Recently, my wife and I watched our grandchildren play on the shoreline of Waiehu. As it is for most children, the sensation of the ocean washing over their feet and the discovery of the occasional shell brought them great joy and excitement.
Looking farther out to sea, I began to reflect on how vastly different the Hawaii of my childhood has become for our children and now their children.
Increasingly rare are streams that flow from the mountain to the sea, forming the pathway that ensures the survival of our native oopu, hihiwai and opae. Diminishing access to our shoreline, coral reefs covered by sedimentation and invasive seaweed and increased human use all combine to exert pressure on a fishery in decline, which has become part of our reality.
Yet, in spite of these changes, our grandchildren serve as a reminder that Hawaii remains a place of tremendous beauty, comprised of islands that are distinct, sacred, and worthy of our continued protection and reverence.
As the natural condition of Hawaii continues to be transformed through global and regional modernization, it is vital that communities, government and private institutions create partnerships that better protect our environmental and cultural landscape.
The Department of Land and Natural Resources, through its Division of Conservation and Resources Enforcement, is responsible for upholding laws that have been established to protect Hawaii's unique natural, cultural and historic resources. There are fewer than 100 DOCARE officers statewide to patrol more than 3 million acres of water, the fourth largest coastline in the nation, 1.3 million acres of state-owned lands and the 11th largest forest reserve system in the United States. Clearly, bold and innovative ideas are needed to assist the DLNR in managing and protecting these precious resources.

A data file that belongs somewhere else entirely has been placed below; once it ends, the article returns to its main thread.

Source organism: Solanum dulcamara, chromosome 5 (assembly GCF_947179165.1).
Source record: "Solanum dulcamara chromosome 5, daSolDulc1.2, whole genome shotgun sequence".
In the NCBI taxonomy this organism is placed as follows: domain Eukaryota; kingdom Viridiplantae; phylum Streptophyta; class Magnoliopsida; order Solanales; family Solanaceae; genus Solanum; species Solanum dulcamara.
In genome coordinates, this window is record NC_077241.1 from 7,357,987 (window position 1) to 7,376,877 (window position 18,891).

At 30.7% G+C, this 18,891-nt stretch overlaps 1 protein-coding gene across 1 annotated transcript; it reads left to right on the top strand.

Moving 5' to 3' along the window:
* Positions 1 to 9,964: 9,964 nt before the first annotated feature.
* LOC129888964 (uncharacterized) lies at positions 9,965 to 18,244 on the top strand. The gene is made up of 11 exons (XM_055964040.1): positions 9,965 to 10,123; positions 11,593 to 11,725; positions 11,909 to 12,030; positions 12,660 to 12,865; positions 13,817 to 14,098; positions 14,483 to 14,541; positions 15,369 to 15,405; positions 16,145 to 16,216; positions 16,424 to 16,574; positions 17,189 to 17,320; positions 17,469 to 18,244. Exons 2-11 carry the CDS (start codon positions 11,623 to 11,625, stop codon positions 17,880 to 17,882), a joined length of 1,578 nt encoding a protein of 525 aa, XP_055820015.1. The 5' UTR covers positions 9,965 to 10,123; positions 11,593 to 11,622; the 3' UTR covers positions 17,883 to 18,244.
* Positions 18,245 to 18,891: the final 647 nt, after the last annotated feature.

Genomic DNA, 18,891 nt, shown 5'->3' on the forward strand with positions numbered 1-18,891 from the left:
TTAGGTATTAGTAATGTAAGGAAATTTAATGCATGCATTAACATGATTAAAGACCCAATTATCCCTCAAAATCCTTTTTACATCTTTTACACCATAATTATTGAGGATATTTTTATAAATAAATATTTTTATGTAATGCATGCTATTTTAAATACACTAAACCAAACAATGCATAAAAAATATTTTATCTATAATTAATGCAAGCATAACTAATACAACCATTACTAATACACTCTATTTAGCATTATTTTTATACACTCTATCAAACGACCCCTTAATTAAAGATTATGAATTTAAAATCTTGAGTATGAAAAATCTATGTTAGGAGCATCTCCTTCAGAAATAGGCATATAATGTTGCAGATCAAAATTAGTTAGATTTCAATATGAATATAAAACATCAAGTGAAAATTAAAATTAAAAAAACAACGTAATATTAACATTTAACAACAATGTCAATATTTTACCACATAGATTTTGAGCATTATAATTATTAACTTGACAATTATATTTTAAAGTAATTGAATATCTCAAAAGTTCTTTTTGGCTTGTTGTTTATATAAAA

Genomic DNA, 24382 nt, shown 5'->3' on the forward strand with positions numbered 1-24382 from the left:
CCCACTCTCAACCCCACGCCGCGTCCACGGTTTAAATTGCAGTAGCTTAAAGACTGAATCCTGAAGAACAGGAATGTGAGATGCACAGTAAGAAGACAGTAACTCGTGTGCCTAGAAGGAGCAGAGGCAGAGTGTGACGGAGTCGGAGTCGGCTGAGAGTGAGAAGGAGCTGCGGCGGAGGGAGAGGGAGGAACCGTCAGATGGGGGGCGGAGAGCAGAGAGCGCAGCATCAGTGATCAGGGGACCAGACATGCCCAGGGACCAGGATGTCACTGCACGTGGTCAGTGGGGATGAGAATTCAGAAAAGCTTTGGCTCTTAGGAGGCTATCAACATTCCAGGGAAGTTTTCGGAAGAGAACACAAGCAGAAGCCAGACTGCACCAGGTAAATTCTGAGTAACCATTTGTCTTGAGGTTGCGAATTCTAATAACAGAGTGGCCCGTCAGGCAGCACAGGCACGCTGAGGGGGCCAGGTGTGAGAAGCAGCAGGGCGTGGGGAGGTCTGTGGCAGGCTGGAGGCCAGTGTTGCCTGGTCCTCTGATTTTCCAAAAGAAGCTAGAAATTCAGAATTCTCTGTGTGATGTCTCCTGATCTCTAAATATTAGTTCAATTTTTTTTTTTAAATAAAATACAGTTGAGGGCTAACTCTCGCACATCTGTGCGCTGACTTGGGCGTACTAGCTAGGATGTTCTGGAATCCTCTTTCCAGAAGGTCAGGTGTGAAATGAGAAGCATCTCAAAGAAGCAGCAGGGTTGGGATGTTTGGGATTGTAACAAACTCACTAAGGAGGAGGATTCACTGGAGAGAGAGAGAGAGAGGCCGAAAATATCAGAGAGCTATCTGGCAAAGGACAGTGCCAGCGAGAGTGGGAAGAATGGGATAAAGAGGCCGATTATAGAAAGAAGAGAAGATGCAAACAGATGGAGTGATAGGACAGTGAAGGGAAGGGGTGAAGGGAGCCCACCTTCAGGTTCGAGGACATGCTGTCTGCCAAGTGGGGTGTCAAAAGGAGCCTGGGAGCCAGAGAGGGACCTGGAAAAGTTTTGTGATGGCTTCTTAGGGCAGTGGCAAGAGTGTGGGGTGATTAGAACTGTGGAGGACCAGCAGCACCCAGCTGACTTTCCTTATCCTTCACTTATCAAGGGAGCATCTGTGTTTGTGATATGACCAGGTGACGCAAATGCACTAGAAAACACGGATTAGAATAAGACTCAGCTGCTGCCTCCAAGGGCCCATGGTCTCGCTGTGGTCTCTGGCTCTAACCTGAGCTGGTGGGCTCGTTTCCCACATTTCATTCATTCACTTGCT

This spring, the DLNR/DOCARE, in partnership with the Harold K.L. Castle Foundation and Conservation International's Hawaii Fish Trust, is launching the first Community Fisheries Enforcement Unit in Hawaii. This initiative is a pilot program that focuses on the protection of our nearshore fisheries through community collaboration and the creation of enforcement models that are more focused and efficient. Three DOCARE officers, a Makai Watch coordinator, a program coordinator and a data manager will make up this specialized unit. It will begin on Maui and cover a 13-mile stretch of coastline from Hulu Island to Baldwin Beach Park and extend three miles seaward. The goal is to eventually establish units statewide.
Healthier and more productive fisheries rely on effective management and responsive attention to the needs and requests of the general public and Hawaii's fishing community. Partnerships, environmental protection, public education, voluntary compliance and cooperation, conflict resolution and grass-roots empowerment will contribute to the success of this pilot initiative.
At 1 p.m. Saturday at the Kahului boat ramp, Conservation International will be gifting a new enforcement vessel to the State of Hawaii to support this bold and visionary project. Named after the wind that travels from Wailuku to Hamakuapoko, the "Kai'aiki" will for the first time enter the waters of Maui Nui. I invite the public to join us as this new vessel is blessed and for an open house that will follow until 3 p.m. The "Kai'aiki" represents our commitment to joining with our communities to enhance, protect and perpetuate Hawaii's natural, cultural and historic resources with a profound sense of kuleana and aloha.
* Randy Awo is the administrator of the state DLNR's Division of Conservation and Resources Enforcement.